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Chinese deal activity in the US has fallen to its lowest level in almost two decades, in a sign of geopolitical tensions between the two countries weighing on cross-border financial activity.
US merger and acquisition investment from China has totalled just $221mn so far this year, representing the slowest pace of investment since 2006, according to data from Dealogic. The total at this point last year was $3.4bn.
The figure contrasts with growing investment into mainland China and highlights the impact of geopolitics on a previously booming cross-border financial sector that for years provided a bridge for Chinese businesses into lucrative western markets.
Besides the US, Dealogic data showed just $189mn of Chinese deals in Germany so far this year, the lowest amount in more than a decade, while activity in the UK and Australia has totalled $503mn and $228mn so far. There are no recorded deal figures for Canada.
“This year, at least for the first half, there’s not [been] that much activity,” said Crystal Zhang, a Shanghai-based partner at financial firm Arc Group.
“There are things that are being worked on, but clearly volumes have fallen a lot, there is more regulatory intervention,” said one banker at a leading international bank in Asia, who spoke on the condition of anonymity and suggested future activity would be “outside of the national security box”.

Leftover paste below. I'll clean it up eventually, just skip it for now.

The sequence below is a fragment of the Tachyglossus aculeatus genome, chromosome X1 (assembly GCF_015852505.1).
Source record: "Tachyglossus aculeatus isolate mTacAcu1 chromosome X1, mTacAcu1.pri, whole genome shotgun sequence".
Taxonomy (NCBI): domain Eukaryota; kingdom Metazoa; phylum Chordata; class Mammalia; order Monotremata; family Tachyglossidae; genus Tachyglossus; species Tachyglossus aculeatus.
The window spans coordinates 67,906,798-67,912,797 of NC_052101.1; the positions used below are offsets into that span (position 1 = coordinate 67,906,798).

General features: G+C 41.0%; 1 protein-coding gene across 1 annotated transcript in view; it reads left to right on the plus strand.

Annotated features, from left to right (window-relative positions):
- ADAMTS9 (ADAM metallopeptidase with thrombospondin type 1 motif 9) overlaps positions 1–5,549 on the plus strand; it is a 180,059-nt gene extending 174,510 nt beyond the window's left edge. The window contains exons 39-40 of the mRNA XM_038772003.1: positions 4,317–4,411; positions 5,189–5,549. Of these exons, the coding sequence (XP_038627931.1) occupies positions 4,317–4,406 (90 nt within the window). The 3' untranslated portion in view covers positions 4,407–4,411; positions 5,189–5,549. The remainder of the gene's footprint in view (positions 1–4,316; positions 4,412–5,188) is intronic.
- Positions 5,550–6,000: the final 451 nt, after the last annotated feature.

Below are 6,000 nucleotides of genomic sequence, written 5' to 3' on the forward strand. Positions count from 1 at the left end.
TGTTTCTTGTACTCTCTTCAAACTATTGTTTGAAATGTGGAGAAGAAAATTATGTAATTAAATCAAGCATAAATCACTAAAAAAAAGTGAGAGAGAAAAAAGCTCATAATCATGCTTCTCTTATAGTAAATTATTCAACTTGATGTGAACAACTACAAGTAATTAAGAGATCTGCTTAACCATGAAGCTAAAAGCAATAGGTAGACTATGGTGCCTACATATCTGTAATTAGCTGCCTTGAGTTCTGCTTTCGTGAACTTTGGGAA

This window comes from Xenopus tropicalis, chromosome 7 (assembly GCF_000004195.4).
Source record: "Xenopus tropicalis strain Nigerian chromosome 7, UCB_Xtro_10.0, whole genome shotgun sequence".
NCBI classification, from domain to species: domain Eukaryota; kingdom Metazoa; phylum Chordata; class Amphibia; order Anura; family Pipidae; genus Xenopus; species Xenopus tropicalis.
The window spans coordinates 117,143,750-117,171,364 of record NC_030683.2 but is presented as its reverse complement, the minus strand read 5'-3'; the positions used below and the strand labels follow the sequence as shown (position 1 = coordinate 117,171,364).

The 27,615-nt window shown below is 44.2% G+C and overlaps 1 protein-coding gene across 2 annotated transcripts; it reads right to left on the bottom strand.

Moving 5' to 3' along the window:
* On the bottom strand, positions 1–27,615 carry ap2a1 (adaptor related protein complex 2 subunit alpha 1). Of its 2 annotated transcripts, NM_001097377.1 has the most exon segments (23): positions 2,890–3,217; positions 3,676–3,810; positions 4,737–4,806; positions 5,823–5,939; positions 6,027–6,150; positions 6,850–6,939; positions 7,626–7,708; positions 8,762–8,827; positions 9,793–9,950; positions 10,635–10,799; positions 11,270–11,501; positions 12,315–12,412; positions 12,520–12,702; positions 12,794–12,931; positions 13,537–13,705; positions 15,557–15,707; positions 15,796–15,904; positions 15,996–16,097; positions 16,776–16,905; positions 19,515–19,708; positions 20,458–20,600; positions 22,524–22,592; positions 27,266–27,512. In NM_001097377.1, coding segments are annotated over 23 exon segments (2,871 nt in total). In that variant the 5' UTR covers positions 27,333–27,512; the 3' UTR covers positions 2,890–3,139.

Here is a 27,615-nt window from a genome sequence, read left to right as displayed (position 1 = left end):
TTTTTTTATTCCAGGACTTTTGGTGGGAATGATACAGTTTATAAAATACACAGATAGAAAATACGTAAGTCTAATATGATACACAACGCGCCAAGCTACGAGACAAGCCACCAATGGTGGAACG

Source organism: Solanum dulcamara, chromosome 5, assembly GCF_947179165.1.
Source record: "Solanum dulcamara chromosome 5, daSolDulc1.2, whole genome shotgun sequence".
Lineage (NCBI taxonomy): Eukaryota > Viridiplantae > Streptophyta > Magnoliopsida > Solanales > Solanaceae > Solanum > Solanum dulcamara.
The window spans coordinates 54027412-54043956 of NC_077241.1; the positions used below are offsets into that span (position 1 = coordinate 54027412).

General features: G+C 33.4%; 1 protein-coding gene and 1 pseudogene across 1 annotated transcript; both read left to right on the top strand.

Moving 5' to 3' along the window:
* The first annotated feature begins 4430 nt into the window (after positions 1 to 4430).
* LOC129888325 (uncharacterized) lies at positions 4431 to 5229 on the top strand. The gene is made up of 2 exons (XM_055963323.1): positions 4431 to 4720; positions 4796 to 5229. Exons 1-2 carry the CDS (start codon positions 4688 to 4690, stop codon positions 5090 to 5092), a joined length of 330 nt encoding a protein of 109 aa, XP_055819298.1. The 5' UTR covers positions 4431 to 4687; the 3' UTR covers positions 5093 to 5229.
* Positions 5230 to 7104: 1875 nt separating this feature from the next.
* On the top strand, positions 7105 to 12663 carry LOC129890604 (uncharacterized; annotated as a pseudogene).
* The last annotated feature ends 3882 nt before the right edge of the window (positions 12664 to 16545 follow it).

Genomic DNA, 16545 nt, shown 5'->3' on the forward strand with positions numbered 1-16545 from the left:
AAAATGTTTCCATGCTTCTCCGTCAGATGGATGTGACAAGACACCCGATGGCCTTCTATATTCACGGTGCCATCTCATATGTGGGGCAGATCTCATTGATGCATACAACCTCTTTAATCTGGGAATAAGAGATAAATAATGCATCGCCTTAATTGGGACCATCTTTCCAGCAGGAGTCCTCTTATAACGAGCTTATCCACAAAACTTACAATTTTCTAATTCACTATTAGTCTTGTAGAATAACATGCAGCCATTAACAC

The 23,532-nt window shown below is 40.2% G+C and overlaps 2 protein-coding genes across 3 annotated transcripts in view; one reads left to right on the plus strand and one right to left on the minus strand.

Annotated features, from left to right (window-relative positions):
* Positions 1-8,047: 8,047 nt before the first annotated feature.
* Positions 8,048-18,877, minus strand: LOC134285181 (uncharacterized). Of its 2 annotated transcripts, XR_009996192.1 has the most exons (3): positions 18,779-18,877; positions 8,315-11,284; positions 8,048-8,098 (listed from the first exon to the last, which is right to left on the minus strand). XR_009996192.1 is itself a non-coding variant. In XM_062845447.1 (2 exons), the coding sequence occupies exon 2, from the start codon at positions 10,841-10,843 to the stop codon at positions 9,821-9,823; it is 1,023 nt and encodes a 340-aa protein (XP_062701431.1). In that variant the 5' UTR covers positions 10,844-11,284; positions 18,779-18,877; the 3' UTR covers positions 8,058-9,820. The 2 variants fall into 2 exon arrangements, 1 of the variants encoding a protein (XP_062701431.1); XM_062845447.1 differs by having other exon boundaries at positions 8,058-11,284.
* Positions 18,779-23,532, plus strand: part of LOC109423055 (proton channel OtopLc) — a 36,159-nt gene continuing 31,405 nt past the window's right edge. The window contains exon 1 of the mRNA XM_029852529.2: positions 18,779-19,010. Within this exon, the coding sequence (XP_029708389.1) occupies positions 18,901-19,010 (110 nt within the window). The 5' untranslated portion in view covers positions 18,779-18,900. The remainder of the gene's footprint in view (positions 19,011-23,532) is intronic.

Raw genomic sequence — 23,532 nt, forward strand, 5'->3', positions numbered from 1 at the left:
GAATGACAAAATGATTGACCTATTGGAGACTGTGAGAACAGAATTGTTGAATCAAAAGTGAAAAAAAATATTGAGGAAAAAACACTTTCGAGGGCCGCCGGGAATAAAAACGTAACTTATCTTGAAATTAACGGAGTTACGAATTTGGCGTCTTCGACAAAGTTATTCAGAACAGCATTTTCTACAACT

He pointed to the example of the critical minerals and metals industries, which became subject to new restrictions by China last month. “There are a lot of Chinese companies who would very much like to pursue M&A [in critical minerals] in Canada, Australia or North America. That seems harder in this kind of environment.”
Relations between the US and China worsened this year after the US shot down a suspected Chinese spy balloon. The launch of a congressional committee on China has added to the scrutiny of business relations, while the US has also imposed restrictions on Beijing’s access to semiconductor technology.
Chinese outbound M&A has shown signs of growth in other parts of the world, such as in Peru, where Italian utility company Enel this year sold assets to China’s Southern Power Grid International for $2.9bn in the biggest outbound deal of the year. The next three largest deals were in Singapore.
But the total of just under $12.2bn invested so far this year contrasts with the tens of billions of dollars invested annually for the decade prior to the coronavirus pandemic. In 2016, China’s full-year outbound M&A peaked at $212bn, while in 2019 it was $54bn.
The chill in outbound activity contrasts with less volatile inbound M&A deals on the mainland, which have picked up in recent months and are so far running at their fastest pace since 2015, at $27bn this year.
One source of deals has been multinationals seeking to restructure or carve out their mainland operations amid the worsening climate, industry participants said.
Alongside a tougher climate for M&A, foreign investment banks have also struggled to remain active in China’s vast initial public offering market, which is now completely dominated by domestic players.
As of June, foreign banks had been involved in just 1 per cent of deals this year.